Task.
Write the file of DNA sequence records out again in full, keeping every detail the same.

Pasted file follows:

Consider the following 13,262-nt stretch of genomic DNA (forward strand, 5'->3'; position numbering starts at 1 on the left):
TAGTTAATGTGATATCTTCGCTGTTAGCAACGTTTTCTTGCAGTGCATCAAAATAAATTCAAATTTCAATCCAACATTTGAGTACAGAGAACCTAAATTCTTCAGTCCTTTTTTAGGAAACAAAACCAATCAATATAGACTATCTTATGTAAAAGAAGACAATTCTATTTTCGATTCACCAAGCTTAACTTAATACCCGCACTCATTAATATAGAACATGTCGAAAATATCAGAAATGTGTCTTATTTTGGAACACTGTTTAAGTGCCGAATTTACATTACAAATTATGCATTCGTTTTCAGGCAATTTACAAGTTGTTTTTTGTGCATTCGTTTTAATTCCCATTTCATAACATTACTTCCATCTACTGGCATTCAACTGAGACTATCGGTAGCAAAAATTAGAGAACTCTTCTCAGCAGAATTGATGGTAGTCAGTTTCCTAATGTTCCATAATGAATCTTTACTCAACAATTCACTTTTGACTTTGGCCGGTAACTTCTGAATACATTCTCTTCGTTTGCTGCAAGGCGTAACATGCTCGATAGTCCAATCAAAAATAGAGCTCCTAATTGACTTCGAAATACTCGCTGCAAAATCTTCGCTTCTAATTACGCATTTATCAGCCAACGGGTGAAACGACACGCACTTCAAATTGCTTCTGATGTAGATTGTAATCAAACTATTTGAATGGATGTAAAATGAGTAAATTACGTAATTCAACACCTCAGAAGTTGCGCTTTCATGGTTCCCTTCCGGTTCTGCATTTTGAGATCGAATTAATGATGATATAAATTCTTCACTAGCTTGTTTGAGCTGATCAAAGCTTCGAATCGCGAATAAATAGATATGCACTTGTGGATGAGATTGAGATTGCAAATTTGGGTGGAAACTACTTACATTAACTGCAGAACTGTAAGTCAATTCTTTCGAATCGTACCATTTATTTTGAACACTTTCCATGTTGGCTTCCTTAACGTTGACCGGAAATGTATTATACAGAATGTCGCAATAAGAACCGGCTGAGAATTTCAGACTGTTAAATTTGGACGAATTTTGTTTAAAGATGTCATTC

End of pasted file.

Consider the following 13,262-nt stretch of genomic DNA (forward strand, 5'->3'; position numbering starts at 1 on the left):
TAGTTAATGTGATATCTTCGCTGTTAGCAACGTTTTCTTGCAGTGCATCAAAATAAATTCAAATTTCAATCCAACATTTGAGTACAGAGAACCTAAATTCTTCAGTCCTTTTTTAGGAAACAAAACCAATCAATATAGACTATCTTATGTAAAAGAAGACAATTCTATTTTCGATTCACCAAGCTTAACTTAATACCCGCACTCATTAATATAGAACATGTCGAAAATATCAGAAATGTGTCTTATTTTGGAACACTGTTTAAGTGCCGAATTTACATTACAAATTATGCATTCGTTTTCAGGCAATTTACAAGTTGTTTTTTGTGCATTCGTTTTAATTCCCATTTCATAACATTACTTCCATCTACTGGCATTCAACTGAGACTATCGGTAGCAAAAATTAGAGAACTCTTCTCAGCAGAATTGATGGTAGTCAGTTTCCTAATGTTCCATAATGAATCTTTACTCAACAATTCACTTTTGACTTTGGCCGGTAACTTCTGAATACATTCTCTTCGTTTGCTGCAAGGCGTAACATGCTCGATAGTCCAATCAAAAATAGAGCTCCTAATTGACTTCGAAATACTCGCTGCAAAATCTTCGCTTCTAATTACGCATTTATCAGCCAACGGGTGAAACGACACGCACTTCAAATTGCTTCTGATGTAGATTGTAATCAAACTATTTGAATGGATGTAAAATGAGTAAATTACGTAATTCAACACCTCAGAAGTTGCGCTTTCATGGTTCCCTTCCGGTTCTGCATTTTGAGATCGAATTAATGATGATATAAATTCTTCACTAGCTTGTTTGAGCTGATCAAAGCTTCGAATCGCGAATAAATAGATATGCACTTGTGGATGAGATTGAGATTGCAAATTTGGGTGGAAACTACTTACATTAACTGCAGAACTGTAAGTCAATTCTTTCGAATCGTACCATTTATTTTGAACACTTTCCATGTTGGCTTCCTTAACGTTGACCGGAAATGTATTATACAGAATGTCGCAATAAGAACCGGCTGAGAATTTCAGACTGTTAAATTTGGACGAATTTTGTTTAAAGATGTCATTC